Bank of Canada Raises Rates But Cautions Stimulus Still Needed

The Bank of Canada pushed forward with its third quarter-point interest rate since July, while cautioning it’s in no rush to return borrowing costs to more normal levels as uncertainty around Nafta talks cloud the outlook.

Policy makers led by Governor Stephen Poloz increased the benchmark overnight rate to 1.25 percent, bringing it to the highest since the global recession. The move is a nod to a red-hot economy running up against capacity with a jobless rate at the lowest in more than four decades.

At the same time, central bank officials repeated their dovish language about moving ahead cautiously and warned they expect the economy will require continued stimulus to remain at capacity. The Canadian dollar and bond yields slipped while stocks rallied.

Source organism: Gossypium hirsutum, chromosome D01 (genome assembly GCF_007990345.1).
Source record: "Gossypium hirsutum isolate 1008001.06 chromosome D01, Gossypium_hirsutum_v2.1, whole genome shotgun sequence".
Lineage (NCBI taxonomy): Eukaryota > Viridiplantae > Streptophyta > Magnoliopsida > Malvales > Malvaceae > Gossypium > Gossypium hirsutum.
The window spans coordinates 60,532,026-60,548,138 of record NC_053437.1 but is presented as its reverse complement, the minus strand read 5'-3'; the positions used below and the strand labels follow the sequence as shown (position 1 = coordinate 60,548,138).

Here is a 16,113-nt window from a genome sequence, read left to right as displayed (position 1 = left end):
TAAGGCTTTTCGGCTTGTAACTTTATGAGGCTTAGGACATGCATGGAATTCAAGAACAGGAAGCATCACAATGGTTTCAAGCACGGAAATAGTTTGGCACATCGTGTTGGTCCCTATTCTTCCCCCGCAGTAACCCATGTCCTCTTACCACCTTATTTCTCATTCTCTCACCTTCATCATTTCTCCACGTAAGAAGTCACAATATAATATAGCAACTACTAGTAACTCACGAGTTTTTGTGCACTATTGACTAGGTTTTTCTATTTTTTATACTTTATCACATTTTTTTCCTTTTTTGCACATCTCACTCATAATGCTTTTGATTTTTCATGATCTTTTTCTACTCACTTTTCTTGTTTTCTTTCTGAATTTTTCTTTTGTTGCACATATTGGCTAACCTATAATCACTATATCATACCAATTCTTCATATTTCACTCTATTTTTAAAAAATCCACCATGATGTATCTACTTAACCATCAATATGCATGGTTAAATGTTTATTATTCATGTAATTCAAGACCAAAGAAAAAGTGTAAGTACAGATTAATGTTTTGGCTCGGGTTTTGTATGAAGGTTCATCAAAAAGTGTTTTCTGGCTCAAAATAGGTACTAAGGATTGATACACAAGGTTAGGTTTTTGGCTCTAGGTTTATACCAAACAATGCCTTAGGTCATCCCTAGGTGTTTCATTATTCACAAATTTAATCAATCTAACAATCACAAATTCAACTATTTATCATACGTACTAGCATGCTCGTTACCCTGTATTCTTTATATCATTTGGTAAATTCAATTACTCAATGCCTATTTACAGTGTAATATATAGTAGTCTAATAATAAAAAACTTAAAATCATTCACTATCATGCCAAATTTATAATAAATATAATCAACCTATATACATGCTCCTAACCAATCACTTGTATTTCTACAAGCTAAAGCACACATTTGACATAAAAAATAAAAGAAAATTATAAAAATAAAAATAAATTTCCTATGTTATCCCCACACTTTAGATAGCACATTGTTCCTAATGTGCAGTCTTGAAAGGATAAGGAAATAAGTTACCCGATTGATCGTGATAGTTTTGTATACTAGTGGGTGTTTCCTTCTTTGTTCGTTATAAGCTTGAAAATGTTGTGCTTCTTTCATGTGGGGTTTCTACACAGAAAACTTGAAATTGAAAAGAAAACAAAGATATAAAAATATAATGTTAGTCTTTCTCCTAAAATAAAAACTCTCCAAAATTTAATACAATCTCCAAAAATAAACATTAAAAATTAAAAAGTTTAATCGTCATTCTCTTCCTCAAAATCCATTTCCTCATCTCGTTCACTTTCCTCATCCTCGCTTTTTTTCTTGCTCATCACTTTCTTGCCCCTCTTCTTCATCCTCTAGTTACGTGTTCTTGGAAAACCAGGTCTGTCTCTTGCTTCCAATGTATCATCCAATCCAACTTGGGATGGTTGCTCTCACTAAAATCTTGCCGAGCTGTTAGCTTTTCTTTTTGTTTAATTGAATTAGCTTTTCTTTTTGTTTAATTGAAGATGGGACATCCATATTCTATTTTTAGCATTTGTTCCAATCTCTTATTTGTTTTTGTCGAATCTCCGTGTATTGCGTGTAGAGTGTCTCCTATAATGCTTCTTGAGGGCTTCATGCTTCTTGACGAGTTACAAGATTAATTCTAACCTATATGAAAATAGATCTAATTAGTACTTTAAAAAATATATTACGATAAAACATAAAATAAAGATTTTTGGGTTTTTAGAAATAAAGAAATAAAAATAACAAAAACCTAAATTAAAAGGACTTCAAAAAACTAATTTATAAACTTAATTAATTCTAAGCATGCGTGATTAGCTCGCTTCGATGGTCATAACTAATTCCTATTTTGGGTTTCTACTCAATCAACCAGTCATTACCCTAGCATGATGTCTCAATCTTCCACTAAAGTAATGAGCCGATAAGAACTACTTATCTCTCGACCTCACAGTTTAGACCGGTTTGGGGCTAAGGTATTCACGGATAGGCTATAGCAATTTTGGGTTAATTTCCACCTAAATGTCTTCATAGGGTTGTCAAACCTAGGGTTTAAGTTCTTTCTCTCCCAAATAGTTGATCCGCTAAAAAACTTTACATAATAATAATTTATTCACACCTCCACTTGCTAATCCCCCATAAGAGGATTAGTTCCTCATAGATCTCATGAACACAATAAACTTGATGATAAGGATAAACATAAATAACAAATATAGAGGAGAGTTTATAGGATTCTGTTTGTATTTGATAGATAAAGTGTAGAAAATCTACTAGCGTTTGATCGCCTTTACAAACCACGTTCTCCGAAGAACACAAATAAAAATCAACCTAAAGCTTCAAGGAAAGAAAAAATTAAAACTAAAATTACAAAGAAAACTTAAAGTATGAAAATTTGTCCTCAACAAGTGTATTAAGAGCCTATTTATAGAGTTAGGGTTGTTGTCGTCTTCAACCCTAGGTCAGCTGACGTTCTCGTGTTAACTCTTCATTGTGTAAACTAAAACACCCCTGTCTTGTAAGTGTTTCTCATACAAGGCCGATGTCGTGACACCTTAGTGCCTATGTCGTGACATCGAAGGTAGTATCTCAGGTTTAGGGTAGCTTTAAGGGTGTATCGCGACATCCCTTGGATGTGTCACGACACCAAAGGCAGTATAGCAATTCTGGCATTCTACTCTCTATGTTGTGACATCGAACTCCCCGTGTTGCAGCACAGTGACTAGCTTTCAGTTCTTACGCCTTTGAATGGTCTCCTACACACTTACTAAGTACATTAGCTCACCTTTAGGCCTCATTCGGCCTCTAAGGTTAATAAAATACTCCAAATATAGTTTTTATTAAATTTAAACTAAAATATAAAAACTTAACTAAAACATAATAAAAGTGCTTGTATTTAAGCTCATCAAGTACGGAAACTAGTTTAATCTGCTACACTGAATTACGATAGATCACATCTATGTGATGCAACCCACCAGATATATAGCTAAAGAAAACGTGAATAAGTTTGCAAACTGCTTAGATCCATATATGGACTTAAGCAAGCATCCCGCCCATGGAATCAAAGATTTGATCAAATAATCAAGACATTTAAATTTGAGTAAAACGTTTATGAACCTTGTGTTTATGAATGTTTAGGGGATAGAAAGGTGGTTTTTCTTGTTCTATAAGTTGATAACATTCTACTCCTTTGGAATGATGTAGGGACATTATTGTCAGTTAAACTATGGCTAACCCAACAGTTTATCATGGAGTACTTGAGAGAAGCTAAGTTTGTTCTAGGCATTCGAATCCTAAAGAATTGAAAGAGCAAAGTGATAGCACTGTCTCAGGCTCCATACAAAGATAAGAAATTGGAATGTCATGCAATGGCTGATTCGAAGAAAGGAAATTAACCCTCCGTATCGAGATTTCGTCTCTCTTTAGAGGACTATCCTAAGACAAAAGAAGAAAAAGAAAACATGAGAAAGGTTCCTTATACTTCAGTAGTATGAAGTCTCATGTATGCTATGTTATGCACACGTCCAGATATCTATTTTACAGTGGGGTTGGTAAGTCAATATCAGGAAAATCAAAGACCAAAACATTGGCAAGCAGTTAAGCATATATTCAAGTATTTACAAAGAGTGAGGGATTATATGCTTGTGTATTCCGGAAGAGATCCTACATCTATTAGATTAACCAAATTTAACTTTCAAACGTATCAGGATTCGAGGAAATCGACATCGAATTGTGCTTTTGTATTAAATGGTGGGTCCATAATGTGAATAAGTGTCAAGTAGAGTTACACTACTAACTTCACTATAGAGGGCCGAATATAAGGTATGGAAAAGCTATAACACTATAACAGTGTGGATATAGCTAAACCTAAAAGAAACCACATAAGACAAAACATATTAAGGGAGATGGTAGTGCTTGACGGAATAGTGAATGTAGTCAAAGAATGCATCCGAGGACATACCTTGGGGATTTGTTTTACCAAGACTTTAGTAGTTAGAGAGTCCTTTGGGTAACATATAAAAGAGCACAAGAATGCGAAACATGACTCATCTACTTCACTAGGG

“While the economic outlook is expected to warrant higher interest rates over time, some continued monetary policy accommodation will likely be needed to keep the economy operating close to potential and inflation on target,” the Bank of Canada said Wednesday in a statement from Ottawa. “Governing Council will remain cautious in considering future policy adjustments.”

Key Takeaways

  •  In raising rates, the Bank of Canada points to strong data, inflation at target and economy at capacity — and says more hikes are expected.
  • At the same time, it retains cautious language about future adjustments and adds new language around the need for continued monetary accommodation
  • The central bank cites growing risks around North American Free Trade Agreement negotiations, which are “weighing increasingly” on Canada’s economic outlook

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